The Public Transport Council (PTC) announced on Tuesday (Sep. 3) that they have commenced their annual Fare Review Exercise (FRE) for 2019.
Based on the Council's fare formula, applicable from 2018 to 2022, the maximum allowable fare adjustment quantum for this year will be 7 per cent.
This, according to PTC member Vincent Chua, an associate professor at the Singapore University of Social Sciences, will translate to no more than 10 cents in card fares — this figure having been extrapolated from last year's fare review exercise, which resulted in a maximum 6 cent increase in card fares when fares went up by 4.3 per cent:
Public transport operators may now submit their fare applications (i.e. they can hand in requests to raise their fares) to the Council by Sep. 23.
What the announcement means is operators will not be able to apply for an increment in fares of more than 7 per cent.
How this figure was derived
Here's how the latest fare formula works, which was announced in March 2018:
The Council broke down the factors making up this year's pretty high-looking allowed increase:
1. Core consumer price index
This rose by 1.7 per cent, the highest in four years.
2. Wage Index
This is a proxy for the wage growth of public transport workers, which rose by 3.5 per cent.
3. Energy Index
This is the biggest contributor to the increase in fares, as energy prices rose by 26.2 per cent in 2017, and 32.3 per cent in 2018.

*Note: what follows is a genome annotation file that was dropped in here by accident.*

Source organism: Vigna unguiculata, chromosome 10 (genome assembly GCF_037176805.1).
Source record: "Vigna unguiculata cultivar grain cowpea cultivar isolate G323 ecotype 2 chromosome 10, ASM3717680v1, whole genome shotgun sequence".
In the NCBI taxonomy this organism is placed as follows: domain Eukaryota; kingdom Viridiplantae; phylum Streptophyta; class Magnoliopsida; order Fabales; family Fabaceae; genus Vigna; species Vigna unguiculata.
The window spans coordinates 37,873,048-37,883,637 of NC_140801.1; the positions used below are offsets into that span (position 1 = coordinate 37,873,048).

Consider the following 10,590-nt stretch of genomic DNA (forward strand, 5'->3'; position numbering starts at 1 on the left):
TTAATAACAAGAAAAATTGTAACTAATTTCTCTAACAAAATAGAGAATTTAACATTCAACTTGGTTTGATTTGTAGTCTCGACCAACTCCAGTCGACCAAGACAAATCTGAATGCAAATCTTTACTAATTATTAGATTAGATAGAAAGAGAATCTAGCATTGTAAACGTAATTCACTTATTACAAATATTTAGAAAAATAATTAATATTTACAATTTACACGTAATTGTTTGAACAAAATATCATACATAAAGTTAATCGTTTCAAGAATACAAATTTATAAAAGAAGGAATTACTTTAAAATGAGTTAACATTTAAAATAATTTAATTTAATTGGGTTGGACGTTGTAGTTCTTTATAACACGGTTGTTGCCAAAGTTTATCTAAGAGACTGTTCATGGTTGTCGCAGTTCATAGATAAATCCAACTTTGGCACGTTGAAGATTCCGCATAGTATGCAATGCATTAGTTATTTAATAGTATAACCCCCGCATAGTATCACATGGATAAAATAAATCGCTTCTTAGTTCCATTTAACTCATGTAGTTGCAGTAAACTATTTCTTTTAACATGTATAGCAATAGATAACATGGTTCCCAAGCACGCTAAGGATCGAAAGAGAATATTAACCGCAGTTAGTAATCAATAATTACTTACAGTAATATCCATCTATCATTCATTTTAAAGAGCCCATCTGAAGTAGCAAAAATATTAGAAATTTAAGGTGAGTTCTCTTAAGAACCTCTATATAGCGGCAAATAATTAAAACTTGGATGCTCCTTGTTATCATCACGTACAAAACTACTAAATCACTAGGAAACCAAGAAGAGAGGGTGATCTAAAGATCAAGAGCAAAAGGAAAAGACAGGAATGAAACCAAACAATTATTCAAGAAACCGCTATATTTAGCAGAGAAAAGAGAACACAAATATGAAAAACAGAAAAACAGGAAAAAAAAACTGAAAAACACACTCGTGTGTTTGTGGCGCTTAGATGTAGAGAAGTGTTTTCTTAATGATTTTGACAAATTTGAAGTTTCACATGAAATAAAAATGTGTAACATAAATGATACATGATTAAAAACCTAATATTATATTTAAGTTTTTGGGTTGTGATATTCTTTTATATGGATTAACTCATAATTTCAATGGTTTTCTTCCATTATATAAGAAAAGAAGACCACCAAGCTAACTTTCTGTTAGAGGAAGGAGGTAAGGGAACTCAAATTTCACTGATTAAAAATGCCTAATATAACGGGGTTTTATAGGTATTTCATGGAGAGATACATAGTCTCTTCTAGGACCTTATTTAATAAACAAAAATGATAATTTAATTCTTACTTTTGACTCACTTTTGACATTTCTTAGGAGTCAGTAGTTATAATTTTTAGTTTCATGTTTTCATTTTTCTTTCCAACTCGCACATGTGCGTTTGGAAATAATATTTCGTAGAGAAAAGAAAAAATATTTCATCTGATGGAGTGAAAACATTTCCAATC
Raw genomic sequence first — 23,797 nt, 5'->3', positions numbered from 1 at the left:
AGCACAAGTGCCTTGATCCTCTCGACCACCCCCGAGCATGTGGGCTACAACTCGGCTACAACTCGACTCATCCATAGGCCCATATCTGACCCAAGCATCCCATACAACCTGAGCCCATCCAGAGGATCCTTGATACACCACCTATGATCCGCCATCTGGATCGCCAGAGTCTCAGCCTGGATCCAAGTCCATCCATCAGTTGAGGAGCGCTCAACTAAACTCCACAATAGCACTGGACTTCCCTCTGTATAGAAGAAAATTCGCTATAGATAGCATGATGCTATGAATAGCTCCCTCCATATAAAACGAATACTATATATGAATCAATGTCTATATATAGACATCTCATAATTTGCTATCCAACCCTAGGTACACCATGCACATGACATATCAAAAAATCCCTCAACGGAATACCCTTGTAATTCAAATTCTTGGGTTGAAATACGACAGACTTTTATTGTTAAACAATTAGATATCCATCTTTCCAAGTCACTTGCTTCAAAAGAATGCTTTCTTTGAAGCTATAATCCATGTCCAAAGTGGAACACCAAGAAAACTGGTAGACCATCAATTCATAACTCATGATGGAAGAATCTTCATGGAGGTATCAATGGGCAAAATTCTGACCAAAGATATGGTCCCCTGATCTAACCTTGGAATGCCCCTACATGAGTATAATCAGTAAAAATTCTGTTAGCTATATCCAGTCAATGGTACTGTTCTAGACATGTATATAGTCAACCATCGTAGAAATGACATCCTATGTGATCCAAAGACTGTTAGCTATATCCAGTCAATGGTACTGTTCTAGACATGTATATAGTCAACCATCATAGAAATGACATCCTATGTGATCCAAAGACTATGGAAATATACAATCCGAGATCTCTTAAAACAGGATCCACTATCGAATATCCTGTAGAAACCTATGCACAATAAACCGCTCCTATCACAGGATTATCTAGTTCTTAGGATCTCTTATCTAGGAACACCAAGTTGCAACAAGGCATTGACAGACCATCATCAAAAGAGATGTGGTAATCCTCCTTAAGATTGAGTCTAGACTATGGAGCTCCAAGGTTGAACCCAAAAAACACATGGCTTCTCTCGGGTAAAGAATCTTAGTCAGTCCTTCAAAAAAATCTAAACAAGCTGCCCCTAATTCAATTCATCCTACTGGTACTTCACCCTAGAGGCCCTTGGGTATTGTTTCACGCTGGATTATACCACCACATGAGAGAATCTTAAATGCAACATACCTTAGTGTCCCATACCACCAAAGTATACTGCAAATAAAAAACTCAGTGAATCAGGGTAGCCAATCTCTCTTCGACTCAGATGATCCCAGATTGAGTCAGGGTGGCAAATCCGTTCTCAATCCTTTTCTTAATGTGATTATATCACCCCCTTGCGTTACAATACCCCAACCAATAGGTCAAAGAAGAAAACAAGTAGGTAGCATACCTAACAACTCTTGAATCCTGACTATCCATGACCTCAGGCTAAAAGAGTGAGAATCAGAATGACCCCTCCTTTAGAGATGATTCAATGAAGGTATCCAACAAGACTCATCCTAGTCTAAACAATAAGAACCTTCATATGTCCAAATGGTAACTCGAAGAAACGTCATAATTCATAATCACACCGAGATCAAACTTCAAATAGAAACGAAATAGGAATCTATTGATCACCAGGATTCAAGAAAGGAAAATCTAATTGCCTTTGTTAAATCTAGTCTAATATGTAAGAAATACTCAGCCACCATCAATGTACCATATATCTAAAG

4. Productivity extraction
This is based on half the productivity gain of public transport operators, which results in a downward adjustment of 0.1 per cent.
5. Network Capacity Factor
NCF measures capacity provision relative to passenger demand for the entire public transport system, and reflects the effort to provide commuters with less crowded rides over the last year. This stands at 1.6 per cent.
Here's how it all shakes out:
Improvements made, but cost of operation has gone up
The Council noted that improvements have been made to our public transport over the last five years:
- More than 1,000 buses and 200 trains were added.
- Rail reliability improved, with the MRT network achieving an MBKF (Mean Kilometres Between Failure) of over 1,000,000 train-km.
However, it also observed that the cost of operating the public transport system has gone up.
"Last year, a fare adjustment of 4.3 per cent was granted. Over the last five years, the gap between costs and fares has been widening. This gap has, thus far, been funded by the Government together with the rail operators."
It also noted that fares were reduced by 8.3 per cent for three consecutive years (i.e. 2015, 2016 and 2017) due to the drop in energy prices back then.
Final decision to be made in Q4 2019
The PTC said it will also consider the views of commuters and other relevant stakeholders to "strike a fair balance between fare affordability and the financial sustainability of the public transport system".
Additionally, it also said it would pay special attention to groups on concessions, as well as needy commuters.
It will announce its final decision in the last quarter of 2019.
Top image via SBS Transit Ltd's Facebook page